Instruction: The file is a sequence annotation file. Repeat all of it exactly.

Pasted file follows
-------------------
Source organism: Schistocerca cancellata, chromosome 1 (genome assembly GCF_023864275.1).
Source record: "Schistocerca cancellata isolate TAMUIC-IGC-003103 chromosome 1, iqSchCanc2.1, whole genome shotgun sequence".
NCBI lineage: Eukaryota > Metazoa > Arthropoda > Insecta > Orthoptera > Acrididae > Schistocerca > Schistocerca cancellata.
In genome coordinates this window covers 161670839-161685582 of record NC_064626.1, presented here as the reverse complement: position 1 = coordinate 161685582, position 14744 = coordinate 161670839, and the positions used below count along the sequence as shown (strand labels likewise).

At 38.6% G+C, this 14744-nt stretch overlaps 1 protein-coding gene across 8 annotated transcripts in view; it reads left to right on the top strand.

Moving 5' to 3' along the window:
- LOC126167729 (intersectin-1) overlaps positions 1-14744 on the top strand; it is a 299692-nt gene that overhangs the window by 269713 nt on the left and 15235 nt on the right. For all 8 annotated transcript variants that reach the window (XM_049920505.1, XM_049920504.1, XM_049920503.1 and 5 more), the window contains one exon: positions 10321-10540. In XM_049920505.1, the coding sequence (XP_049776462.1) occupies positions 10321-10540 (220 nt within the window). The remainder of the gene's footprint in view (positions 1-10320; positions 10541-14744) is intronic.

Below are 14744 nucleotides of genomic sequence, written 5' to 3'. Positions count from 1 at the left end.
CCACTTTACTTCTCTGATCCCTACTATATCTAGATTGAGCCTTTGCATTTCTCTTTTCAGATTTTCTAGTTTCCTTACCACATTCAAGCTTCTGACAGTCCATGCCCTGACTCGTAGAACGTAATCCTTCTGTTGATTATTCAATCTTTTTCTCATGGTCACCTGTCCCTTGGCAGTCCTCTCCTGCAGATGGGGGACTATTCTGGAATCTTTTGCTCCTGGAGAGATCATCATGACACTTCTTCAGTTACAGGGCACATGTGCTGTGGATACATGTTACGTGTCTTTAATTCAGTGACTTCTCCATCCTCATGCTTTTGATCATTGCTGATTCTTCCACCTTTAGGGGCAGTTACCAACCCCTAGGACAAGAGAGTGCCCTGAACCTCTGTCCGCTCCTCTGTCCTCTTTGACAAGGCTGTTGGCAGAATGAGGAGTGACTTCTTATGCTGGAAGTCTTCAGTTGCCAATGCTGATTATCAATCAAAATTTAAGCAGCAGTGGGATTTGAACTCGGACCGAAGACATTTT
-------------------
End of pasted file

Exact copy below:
Source organism: Schistocerca cancellata, chromosome 1 (genome assembly GCF_023864275.1).
Source record: "Schistocerca cancellata isolate TAMUIC-IGC-003103 chromosome 1, iqSchCanc2.1, whole genome shotgun sequence".
NCBI lineage: Eukaryota > Metazoa > Arthropoda > Insecta > Orthoptera > Acrididae > Schistocerca > Schistocerca cancellata.
In genome coordinates this window covers 161670839-161685582 of record NC_064626.1, presented here as the reverse complement: position 1 = coordinate 161685582, position 14744 = coordinate 161670839, and the positions used below count along the sequence as shown (strand labels likewise).

At 38.6% G+C, this 14744-nt stretch overlaps 1 protein-coding gene across 8 annotated transcripts in view; it reads left to right on the top strand.

Moving 5' to 3' along the window:
- LOC126167729 (intersectin-1) overlaps positions 1-14744 on the top strand; it is a 299692-nt gene that overhangs the window by 269713 nt on the left and 15235 nt on the right. For all 8 annotated transcript variants that reach the window (XM_049920505.1, XM_049920504.1, XM_049920503.1 and 5 more), the window contains one exon: positions 10321-10540. In XM_049920505.1, the coding sequence (XP_049776462.1) occupies positions 10321-10540 (220 nt within the window). The remainder of the gene's footprint in view (positions 1-10320; positions 10541-14744) is intronic.

Below are 14744 nucleotides of genomic sequence, written 5' to 3'. Positions count from 1 at the left end.
CCACTTTACTTCTCTGATCCCTACTATATCTAGATTGAGCCTTTGCATTTCTCTTTTCAGATTTTCTAGTTTCCTTACCACATTCAAGCTTCTGACAGTCCATGCCCTGACTCGTAGAACGTAATCCTTCTGTTGATTATTCAATCTTTTTCTCATGGTCACCTGTCCCTTGGCAGTCCTCTCCTGCAGATGGGGGACTATTCTGGAATCTTTTGCTCCTGGAGAGATCATCATGACACTTCTTCAGTTACAGGGCACATGTGCTGTGGATACATGTTACGTGTCTTTAATTCAGTGACTTCTCCATCCTCATGCTTTTGATCATTGCTGATTCTTCCACCTTTAGGGGCAGTTACCAACCCCTAGGACAAGAGAGTGCCCTGAACCTCTGTCCGCTCCTCTGTCCTCTTTGACAAGGCTGTTGGCAGAATGAGGAGTGACTTCTTATGCTGGAAGTCTTCAGTTGCCAATGCTGATTATCAATCAAAATTTAAGCAGCAGTGGGATTTGAACTCGGACCGAAGACATTTT